San Bruno Mountain from Daly City. Wikimedia Commons
San Bruno Mountain from Daly City. Wikimedia Commons

It’s seems almost comic that when all is said and done, the main threat to native grassland “restoration” is apparently a native plant that is just doing what comes naturally…”invading” grassland in the absence of fire or grazing.

Hybridization:  Friend or foe?

Dieteria canescens variety canescens, native to Wyoming and other western states. Photo by Stephen Perry.
Dieteria canescens variety canescens, native to Wyoming. Photo by Stephen Perry.

I also attended the presentation of a native plant advocate from Mammoth Lake, on the eastern side of the Sierras.  She is engaged in a futile crusade to prevent the hybridization of a new plant, which she considers non-native, with a closely related native plant.  When this new plant arrived in her neighborhood, she recognized that it was different, but she was unable to identify it.  It wasn’t easy to find someone who could identify it.  Eventually, she found a botanist in Wyoming (where it is native) who was able to tell her that the new plant is a variety of a plant that is native at Mammoth Lake.  These plants are in the aster family.  The native is Dieteria canescens.  The new plant considered a non-native invader is Dieteria canescens var. canescens.  In other words, they are the same species!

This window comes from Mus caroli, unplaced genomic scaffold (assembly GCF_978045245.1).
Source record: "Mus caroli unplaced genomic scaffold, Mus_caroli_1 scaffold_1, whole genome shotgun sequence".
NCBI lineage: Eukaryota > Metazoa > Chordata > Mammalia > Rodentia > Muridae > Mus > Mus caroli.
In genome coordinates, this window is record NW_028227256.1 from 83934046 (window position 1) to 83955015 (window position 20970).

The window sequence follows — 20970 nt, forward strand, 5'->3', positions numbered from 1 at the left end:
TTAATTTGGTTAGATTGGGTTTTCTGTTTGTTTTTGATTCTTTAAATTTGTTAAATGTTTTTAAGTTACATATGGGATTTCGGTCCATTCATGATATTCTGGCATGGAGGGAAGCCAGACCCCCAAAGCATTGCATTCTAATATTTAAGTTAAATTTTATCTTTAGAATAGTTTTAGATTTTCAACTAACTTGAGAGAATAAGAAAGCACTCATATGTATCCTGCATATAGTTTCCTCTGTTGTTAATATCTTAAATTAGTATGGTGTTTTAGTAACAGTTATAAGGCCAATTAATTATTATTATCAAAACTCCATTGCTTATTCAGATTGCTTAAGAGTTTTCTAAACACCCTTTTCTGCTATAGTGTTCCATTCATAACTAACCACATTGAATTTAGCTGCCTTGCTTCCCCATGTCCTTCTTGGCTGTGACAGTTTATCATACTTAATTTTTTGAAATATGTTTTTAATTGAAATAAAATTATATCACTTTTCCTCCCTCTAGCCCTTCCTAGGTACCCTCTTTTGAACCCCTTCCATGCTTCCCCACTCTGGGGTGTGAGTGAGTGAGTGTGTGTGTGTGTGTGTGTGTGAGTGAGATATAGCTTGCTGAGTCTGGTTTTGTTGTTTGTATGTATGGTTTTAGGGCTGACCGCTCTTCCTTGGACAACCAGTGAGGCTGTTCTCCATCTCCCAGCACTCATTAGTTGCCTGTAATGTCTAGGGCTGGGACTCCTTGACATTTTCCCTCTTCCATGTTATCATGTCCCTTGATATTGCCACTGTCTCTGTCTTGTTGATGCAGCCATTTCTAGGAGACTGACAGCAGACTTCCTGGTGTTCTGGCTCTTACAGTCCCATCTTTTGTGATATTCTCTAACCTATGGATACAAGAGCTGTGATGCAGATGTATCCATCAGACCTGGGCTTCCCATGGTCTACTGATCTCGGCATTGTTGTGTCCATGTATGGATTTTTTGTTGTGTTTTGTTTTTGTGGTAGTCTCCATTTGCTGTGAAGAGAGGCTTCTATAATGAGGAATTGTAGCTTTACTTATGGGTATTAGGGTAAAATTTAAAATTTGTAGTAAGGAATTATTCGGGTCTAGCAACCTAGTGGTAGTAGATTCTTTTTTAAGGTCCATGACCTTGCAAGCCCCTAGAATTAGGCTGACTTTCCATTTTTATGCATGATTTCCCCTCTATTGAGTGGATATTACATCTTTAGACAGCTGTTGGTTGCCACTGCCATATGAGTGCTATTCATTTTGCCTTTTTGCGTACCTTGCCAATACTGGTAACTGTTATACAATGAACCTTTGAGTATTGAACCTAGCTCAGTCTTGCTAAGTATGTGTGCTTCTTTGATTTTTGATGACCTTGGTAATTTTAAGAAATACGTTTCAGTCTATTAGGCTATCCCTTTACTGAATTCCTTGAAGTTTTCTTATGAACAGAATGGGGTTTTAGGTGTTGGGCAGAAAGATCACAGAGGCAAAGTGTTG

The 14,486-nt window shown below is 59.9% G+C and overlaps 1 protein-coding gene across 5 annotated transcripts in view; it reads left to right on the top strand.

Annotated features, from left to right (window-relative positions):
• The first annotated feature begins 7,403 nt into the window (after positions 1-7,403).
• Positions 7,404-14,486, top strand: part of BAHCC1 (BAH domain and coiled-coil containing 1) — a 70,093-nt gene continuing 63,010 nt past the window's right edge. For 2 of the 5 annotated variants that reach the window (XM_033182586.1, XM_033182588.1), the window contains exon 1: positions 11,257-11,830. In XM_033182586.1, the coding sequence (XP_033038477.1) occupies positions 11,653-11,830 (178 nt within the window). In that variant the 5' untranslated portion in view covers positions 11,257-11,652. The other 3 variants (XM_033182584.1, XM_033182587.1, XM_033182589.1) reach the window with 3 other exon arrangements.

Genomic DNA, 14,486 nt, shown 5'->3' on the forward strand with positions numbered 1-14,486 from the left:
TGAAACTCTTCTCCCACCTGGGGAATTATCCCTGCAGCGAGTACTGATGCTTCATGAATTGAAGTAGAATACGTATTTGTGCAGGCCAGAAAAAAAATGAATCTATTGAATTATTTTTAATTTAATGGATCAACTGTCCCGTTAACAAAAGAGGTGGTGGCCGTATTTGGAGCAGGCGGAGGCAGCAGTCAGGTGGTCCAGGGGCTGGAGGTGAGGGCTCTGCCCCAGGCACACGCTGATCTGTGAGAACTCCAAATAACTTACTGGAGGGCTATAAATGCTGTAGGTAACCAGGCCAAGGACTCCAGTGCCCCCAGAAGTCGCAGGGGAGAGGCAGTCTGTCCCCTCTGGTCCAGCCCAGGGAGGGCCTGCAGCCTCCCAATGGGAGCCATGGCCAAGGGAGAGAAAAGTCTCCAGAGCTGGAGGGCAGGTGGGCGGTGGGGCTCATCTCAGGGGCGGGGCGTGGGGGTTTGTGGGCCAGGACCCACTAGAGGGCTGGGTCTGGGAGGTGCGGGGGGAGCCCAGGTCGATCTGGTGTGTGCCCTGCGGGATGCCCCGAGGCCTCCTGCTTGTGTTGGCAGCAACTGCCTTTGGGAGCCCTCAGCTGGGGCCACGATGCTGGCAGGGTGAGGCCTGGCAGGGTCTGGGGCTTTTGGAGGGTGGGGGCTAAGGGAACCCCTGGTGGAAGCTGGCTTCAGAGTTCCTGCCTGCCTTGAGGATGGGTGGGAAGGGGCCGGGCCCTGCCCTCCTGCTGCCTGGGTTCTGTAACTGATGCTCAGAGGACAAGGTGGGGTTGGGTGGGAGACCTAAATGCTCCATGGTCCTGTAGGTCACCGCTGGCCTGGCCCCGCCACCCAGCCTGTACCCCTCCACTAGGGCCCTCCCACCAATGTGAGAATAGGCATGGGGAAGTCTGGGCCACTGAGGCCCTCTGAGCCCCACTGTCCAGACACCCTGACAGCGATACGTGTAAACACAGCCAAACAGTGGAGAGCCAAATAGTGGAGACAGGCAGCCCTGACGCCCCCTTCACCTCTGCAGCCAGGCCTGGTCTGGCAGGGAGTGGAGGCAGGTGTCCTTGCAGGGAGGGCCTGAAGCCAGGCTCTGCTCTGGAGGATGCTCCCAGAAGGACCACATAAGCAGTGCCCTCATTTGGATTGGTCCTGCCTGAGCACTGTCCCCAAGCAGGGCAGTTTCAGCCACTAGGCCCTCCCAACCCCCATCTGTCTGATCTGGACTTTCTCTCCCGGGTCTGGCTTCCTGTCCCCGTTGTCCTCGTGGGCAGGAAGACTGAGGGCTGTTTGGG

From a horticultural standpoint, the new plant is superior to the native in every way: it is a bigger plant with more flowers; the flowers are bigger with more rays; the flowers are a deeper color.  So, why must it be eradicated?  Because native plant advocates fear that it will hybridize with the native aster and “swamp” it genetically, i.e., wipe it out.  Would that be such a terrible thing?  That is a matter of opinion.

Dieteria canescens, native to Mammoth Lake. Photo by Steve Mason
Dieteria canescens, native to Mammoth Lake. Photo by Steve Mason

One person in the audience asked why the new plant was not being accepted as an adaptation to climate change that would probably increase the likelihood of the survival of the species.  The speaker’s answer was that she could not accept the loss of the variety she considers native.  Another person in the audience asked this rhetorical question:  “What is our narrative here?  How can we expect the public to understand that it is necessary to eradicate a plant that is the same species?” The speaker agreed that it is not an easy sell.  I was encouraged by these questions.  They seem to be a glimmer of common sense.  I hope they are prophetic of the future of the native plant movement.